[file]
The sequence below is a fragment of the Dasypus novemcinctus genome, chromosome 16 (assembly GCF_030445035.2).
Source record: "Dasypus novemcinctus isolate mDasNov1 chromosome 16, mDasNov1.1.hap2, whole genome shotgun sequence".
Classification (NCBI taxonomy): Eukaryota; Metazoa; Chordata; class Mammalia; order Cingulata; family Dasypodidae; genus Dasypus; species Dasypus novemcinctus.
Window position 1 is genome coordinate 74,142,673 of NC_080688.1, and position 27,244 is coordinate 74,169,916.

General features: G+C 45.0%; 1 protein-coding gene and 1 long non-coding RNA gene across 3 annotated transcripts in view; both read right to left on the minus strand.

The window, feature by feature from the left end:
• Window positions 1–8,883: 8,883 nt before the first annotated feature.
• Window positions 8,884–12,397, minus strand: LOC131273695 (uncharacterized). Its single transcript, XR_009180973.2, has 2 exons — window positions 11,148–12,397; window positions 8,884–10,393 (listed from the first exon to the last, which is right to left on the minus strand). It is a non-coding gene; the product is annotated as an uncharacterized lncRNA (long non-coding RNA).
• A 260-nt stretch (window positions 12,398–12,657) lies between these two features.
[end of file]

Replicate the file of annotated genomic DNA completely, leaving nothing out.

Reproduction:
The sequence below is a fragment of the Dasypus novemcinctus genome, chromosome 16 (assembly GCF_030445035.2).
Source record: "Dasypus novemcinctus isolate mDasNov1 chromosome 16, mDasNov1.1.hap2, whole genome shotgun sequence".
Classification (NCBI taxonomy): Eukaryota; Metazoa; Chordata; class Mammalia; order Cingulata; family Dasypodidae; genus Dasypus; species Dasypus novemcinctus.
Window position 1 is genome coordinate 74,142,673 of NC_080688.1, and position 27,244 is coordinate 74,169,916.

General features: G+C 45.0%; 1 protein-coding gene and 1 long non-coding RNA gene across 3 annotated transcripts in view; both read right to left on the minus strand.

The window, feature by feature from the left end:
• Window positions 1–8,883: 8,883 nt before the first annotated feature.
• Window positions 8,884–12,397, minus strand: LOC131273695 (uncharacterized). Its single transcript, XR_009180973.2, has 2 exons — window positions 11,148–12,397; window positions 8,884–10,393 (listed from the first exon to the last, which is right to left on the minus strand). It is a non-coding gene; the product is annotated as an uncharacterized lncRNA (long non-coding RNA).
• A 260-nt stretch (window positions 12,398–12,657) lies between these two features.